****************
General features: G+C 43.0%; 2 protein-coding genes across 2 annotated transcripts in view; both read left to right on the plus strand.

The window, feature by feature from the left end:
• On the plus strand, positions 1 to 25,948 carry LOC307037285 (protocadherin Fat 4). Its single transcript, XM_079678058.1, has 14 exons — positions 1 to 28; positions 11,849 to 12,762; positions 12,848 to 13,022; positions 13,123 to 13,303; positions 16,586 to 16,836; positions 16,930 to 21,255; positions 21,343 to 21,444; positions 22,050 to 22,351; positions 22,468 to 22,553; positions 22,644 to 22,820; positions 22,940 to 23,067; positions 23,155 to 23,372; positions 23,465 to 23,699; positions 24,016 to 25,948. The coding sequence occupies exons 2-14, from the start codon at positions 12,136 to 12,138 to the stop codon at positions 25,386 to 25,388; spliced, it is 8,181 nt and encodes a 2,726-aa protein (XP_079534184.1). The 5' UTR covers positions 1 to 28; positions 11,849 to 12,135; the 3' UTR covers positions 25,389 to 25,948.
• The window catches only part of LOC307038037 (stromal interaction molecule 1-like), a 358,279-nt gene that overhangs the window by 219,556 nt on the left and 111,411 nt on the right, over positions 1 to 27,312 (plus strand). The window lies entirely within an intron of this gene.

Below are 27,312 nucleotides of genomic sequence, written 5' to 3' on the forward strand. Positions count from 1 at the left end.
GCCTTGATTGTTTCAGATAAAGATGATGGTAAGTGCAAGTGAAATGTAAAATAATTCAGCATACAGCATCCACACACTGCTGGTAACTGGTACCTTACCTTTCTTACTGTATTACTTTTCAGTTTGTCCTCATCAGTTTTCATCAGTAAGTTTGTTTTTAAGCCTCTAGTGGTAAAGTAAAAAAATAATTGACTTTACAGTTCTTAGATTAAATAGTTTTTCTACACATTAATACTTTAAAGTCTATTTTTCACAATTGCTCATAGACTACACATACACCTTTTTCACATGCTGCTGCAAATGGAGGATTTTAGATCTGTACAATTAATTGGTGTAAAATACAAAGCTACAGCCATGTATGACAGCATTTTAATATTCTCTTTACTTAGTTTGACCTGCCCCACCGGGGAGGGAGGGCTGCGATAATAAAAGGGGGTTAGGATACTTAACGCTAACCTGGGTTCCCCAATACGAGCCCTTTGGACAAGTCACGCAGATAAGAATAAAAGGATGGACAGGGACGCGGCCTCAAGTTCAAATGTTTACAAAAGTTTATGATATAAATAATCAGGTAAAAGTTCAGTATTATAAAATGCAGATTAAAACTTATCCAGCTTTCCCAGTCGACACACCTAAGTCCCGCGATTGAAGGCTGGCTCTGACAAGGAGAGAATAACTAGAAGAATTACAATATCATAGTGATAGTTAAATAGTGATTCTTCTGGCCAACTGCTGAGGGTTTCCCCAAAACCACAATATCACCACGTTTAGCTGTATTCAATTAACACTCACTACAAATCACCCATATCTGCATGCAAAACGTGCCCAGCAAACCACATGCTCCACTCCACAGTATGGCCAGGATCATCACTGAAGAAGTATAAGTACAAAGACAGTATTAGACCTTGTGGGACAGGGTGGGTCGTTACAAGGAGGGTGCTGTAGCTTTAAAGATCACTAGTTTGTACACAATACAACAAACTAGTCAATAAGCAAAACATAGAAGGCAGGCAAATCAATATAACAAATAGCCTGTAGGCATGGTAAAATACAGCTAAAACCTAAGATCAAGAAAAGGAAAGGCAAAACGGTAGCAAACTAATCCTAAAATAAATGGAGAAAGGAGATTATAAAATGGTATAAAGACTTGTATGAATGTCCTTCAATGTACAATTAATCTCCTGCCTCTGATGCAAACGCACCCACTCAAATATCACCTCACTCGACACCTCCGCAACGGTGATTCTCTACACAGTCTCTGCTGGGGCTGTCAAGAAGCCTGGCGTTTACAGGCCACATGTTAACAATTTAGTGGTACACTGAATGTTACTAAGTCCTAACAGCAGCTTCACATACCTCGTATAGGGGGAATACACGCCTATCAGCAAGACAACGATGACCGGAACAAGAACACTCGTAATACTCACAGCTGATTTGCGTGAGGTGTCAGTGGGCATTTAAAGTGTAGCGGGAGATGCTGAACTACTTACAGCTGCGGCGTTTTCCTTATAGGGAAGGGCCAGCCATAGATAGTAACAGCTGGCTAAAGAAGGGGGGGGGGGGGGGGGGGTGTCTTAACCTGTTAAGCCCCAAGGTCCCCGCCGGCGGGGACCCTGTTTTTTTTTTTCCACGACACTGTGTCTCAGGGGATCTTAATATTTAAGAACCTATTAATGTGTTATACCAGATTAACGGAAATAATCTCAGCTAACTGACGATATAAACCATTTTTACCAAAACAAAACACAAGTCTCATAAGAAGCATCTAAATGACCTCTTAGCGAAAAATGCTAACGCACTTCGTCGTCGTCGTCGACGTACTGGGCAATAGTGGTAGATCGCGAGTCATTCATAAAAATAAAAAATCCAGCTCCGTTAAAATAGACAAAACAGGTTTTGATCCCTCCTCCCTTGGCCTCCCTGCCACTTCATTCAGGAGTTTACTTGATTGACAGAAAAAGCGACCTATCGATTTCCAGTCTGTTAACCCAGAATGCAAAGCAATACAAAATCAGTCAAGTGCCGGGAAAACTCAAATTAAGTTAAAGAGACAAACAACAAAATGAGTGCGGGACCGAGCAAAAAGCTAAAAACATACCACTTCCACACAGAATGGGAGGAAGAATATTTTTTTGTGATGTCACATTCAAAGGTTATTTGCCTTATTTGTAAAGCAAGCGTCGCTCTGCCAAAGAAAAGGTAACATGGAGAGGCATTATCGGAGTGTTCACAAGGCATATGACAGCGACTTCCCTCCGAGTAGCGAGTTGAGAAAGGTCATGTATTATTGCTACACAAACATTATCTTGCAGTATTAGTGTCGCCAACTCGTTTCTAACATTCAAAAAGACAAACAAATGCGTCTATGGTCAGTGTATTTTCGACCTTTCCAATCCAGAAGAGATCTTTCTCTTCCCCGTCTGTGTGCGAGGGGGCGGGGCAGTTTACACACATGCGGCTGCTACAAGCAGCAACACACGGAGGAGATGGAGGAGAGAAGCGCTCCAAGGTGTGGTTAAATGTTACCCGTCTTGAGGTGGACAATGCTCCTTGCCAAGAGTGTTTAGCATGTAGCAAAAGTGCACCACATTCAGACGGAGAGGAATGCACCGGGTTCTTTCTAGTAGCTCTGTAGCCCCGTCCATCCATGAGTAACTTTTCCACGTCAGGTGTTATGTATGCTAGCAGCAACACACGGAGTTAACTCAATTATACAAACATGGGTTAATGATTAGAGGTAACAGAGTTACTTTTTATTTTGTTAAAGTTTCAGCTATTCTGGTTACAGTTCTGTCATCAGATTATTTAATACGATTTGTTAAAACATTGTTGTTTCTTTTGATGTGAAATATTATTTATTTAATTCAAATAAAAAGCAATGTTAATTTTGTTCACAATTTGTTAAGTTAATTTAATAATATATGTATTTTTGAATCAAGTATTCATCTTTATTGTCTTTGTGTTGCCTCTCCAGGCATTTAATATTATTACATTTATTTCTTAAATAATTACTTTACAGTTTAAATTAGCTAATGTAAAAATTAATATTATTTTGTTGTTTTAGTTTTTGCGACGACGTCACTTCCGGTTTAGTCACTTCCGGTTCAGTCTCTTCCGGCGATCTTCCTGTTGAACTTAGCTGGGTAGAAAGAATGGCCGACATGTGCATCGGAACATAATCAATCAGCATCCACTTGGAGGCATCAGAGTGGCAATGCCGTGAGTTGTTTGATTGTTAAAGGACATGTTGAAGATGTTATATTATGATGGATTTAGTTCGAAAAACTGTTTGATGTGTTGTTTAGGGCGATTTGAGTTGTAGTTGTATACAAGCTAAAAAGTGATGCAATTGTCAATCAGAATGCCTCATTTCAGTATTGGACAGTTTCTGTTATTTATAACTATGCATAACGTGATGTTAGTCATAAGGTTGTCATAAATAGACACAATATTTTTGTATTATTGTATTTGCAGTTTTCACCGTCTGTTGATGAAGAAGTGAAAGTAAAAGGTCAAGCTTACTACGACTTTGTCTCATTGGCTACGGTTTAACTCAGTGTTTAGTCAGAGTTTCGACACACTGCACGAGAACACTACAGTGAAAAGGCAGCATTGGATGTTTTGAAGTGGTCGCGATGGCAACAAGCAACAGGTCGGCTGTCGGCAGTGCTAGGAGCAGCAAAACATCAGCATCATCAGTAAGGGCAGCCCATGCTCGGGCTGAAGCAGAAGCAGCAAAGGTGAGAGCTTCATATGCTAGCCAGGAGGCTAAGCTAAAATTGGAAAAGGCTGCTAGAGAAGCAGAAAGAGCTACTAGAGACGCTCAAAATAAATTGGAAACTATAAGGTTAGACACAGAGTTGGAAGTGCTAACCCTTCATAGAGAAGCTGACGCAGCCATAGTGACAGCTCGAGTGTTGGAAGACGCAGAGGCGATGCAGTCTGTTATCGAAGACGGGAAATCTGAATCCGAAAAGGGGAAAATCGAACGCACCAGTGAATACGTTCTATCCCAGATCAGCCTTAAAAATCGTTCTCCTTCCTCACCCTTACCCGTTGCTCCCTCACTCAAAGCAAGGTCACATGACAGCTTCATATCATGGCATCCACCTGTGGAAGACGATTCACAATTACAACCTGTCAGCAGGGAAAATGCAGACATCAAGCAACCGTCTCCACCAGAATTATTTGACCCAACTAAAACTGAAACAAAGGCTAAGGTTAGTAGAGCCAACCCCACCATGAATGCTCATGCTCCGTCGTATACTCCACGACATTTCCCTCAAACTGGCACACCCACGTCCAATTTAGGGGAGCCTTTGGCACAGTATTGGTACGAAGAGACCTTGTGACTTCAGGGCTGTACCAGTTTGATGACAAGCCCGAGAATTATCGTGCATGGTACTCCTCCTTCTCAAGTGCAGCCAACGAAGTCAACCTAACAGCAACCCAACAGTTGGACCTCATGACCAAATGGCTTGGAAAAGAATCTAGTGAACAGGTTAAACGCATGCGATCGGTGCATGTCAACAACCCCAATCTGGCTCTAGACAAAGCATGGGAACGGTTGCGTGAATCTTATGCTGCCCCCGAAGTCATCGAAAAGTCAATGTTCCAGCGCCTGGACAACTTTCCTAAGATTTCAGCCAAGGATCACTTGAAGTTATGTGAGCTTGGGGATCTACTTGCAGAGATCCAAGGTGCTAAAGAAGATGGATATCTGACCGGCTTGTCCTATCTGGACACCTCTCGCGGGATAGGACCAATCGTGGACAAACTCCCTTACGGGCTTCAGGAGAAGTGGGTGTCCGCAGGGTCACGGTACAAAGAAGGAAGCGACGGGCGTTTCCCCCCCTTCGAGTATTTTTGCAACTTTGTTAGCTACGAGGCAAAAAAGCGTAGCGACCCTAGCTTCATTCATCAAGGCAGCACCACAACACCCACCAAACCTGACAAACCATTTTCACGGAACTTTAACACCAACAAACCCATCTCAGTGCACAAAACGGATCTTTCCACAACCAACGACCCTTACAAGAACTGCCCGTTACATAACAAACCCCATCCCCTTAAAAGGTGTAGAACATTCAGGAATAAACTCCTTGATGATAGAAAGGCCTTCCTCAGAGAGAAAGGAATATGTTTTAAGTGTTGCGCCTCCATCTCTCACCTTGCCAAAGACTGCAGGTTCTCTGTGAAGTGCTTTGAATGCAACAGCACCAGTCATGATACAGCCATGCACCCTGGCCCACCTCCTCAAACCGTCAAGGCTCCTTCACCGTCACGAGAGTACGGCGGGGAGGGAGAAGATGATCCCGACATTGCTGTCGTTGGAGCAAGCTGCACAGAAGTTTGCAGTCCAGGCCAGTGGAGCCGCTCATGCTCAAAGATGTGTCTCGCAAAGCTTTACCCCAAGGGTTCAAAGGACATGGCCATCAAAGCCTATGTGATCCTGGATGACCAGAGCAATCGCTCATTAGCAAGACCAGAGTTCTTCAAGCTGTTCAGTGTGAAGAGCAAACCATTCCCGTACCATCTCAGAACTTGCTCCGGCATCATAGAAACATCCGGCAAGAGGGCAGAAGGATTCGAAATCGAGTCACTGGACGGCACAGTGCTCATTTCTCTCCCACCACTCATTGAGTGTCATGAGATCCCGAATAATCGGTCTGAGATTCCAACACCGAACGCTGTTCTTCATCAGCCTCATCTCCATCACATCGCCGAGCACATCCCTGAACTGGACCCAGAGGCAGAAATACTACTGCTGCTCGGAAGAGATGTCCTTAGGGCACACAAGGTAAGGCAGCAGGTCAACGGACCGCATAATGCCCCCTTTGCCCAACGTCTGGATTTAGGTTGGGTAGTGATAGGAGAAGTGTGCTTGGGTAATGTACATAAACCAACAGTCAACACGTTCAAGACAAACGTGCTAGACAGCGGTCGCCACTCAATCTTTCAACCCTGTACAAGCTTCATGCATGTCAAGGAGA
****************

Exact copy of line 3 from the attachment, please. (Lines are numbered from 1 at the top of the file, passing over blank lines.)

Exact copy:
• On the plus strand, positions 1 to 25,948 carry LOC307037285 (protocadherin Fat 4). Its single transcript, XM_079678058.1, has 14 exons — positions 1 to 28; positions 11,849 to 12,762; positions 12,848 to 13,022; positions 13,123 to 13,303; positions 16,586 to 16,836; positions 16,930 to 21,255; positions 21,343 to 21,444; positions 22,050 to 22,351; positions 22,468 to 22,553; positions 22,644 to 22,820; positions 22,940 to 23,067; positions 23,155 to 23,372; positions 23,465 to 23,699; positions 24,016 to 25,948. The coding sequence occupies exons 2-14, from the start codon at positions 12,136 to 12,138 to the stop codon at positions 25,386 to 25,388; spliced, it is 8,181 nt and encodes a 2,726-aa protein (XP_079534184.1). The 5' UTR covers positions 1 to 28; positions 11,849 to 12,135; the 3' UTR covers positions 25,389 to 25,948.